Perennial Care for Late June & Early July 

Continue evaluating your garden.  You can keep planting if you have time and space.  During hot dry spells, pay extra attention to newly added plants.  Perennials need on average about an inch of water per week.  If you don’t have the time to keep up with the watering, consider mulching your beds.  Spreading mulch, being careful not to bury any plants, will help to retain moisture longer.   Prune back spring flowering plants such as bleeding hearts, to ground level.  Old stems of leggy plants such as delphiniums can be cut back to the fresh growth at the base of the plant.  This encourages new growth and prolongs flowering.  Stop pinching back asters, mums or other fall blooming plants this month.


Courtesy Courtesy of  Gardening in Wisconsin by Melinda Myers Revised Edition


Begin watering your lawn as needed for the summer. Or alternatively, do not water and allow the lawn to go dormant (i.e., turn brown) if natural rains are insufficient. It will brown, but comes back when it rains. However, keep in mind, that dry conditions for your lawn may invite hardy weeds to grow.

Early in July (e.g., around Independence Day), fertilize with a controlled-release or slow-release fertilizer.  For grass growing in the sun, use the label rate of the fertilizer that you have selected.  For grass growing in the shade, apply half of the label rate.  If your lawn has been consistently fertilized for 10 to 15 years, if you leave clippings on your lawn when you mow, or if your lawn has gone dormant, skip this application.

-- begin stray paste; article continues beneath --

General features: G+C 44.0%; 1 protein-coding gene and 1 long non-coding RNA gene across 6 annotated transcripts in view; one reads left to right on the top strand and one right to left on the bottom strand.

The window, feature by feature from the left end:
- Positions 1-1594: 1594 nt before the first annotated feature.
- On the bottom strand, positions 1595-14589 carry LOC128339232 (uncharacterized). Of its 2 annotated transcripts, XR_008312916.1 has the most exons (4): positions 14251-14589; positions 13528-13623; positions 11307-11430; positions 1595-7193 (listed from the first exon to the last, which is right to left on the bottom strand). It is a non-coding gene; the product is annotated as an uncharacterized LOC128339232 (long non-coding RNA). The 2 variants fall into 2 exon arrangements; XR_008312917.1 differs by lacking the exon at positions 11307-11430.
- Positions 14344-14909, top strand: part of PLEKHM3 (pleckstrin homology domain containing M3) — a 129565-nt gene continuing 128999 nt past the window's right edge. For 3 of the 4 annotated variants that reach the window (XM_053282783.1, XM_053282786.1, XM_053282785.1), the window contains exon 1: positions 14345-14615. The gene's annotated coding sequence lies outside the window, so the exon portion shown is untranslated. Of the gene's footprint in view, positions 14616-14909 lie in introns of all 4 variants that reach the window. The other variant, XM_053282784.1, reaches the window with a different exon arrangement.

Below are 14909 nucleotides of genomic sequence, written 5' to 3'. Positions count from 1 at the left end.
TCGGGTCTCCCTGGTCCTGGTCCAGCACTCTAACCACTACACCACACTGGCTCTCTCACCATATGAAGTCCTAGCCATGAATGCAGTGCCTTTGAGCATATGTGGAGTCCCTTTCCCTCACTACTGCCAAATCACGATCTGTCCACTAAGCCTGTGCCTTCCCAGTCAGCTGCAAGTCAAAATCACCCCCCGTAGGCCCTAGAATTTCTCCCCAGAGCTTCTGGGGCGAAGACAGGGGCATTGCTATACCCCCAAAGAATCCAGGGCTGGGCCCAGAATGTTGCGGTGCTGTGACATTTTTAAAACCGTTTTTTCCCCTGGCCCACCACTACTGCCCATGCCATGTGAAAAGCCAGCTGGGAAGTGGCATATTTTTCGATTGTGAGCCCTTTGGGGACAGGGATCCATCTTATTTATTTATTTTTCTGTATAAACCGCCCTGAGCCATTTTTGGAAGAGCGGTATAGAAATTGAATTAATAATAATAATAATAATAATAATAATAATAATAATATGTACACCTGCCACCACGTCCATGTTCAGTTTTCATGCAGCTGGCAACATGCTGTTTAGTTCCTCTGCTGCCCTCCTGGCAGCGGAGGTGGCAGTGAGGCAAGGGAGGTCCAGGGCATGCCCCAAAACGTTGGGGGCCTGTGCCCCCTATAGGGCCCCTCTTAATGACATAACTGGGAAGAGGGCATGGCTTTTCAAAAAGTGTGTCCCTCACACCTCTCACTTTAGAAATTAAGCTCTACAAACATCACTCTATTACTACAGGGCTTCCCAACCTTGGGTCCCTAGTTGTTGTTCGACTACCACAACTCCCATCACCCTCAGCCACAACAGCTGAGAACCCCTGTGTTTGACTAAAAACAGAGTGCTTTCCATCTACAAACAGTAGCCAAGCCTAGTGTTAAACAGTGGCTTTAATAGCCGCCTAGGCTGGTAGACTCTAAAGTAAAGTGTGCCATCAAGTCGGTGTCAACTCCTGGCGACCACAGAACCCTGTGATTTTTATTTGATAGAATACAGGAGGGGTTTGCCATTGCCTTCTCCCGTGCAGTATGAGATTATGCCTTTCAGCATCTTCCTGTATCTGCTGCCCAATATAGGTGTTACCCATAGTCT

Questions about planting, feeding and watering? Take advantage of our knowledgeable horticulturist & owner, Jason. He is here to help you make good decisions on what will work best and how to properly tend to your new plantings. Visit the Heritage Hill Nursery and garden center now! We are conveniently located, close to Cedarburg, Jackson, West Bend, Slinger, WI.


Remember to take advantage of the June Special Offers
Good through June 30th.

AND 20% off all Varieties 
of Forsythias!

Pin It on Pinterest